Family can be an amazing thing. A bunch of people who stick it out together, whether they like it or not, for the simple reason that they’re family. Well, that’s the basic idea anyway. Sometimes it works and sometimes it doesn’t.
Seems like more often lately it doesn’t work. I wonder how much of that is simply our selfish, individualistic attitude at work. Half of all marriages fail because we don’t really understand the commitment required. We’re more concerned about our own happiness than our spouses, which is really the goal of a marriage. Relationships rip and pull as selfishness rears its head, and the family comes tumbling down. Children learn by example, and when they seek their own gain, you shouldn’t have to look too far for the cause.
Family is just hard work. Which is another thing we’re bad at. Not only do we look after ourselves, but we don’t want to do a lot of work. We want the easy way out. The easy way is my way. The easy way doesn’t include putting up with the irritating little foibles we all have. The easy way doesn’t want to have the hard conversations that come before a shouting match. The easy way would rather hold a grudge than talk it over and let it go.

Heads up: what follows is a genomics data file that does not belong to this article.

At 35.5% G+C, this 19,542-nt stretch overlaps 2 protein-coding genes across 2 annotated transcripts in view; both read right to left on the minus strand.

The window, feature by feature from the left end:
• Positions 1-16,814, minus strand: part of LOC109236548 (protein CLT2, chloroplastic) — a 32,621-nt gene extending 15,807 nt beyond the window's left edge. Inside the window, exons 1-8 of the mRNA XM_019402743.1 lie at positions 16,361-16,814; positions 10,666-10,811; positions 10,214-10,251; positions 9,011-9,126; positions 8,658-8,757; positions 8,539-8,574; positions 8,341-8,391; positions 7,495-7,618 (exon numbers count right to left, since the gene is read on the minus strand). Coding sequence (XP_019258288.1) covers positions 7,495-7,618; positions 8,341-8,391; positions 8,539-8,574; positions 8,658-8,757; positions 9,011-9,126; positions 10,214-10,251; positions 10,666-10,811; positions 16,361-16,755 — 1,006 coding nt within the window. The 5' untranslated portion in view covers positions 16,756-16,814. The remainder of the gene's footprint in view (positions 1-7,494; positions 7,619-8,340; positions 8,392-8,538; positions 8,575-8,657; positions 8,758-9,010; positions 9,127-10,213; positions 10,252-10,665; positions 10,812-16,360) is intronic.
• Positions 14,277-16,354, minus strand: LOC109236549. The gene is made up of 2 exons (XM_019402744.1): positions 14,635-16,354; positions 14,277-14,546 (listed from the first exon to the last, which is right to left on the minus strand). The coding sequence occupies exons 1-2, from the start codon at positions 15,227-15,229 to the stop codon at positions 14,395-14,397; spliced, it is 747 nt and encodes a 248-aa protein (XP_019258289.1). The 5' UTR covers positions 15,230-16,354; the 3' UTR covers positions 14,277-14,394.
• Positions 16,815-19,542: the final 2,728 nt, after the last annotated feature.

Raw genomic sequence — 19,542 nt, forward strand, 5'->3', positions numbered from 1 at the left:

I’ve seen families fall apart, I’ve seen families stubbornly stick together — no matter how painful it may be — and I’ve even seen families come back together. With all the possibilities and with failure so prevalent, it makes me wonder about the future of my own family. There’s so many stupid things that can get in the way: tiredness, bitterness, laziness. A simple clashing of schedules or interests can make things impossible. Washing the dishes or doing the laundry can so easily sow discord, and while a kind word can do so much, the slipped word can do so much worse.
I’m not looking to be a TV family where the kids do cute things and the grandparents stop by for special holiday guest appearances. I want a family where we love each other enough to do things for one another. A family that isn’t selfish. A family that isn’t bound by intergenerational barriers and can actually communicate. Maybe that’s not possible. Maybe it requires more sacrifice than I give. Maybe that’s exactly what I find so difficult.
And sometimes I wonder why I’m even thinking about my future family. It’s a strange, not-quite-real concept, like recordable DVDs or hybrid vehicles. I know they can exist, but I haven’t seen them for myself, and it doesn’t seem quite true.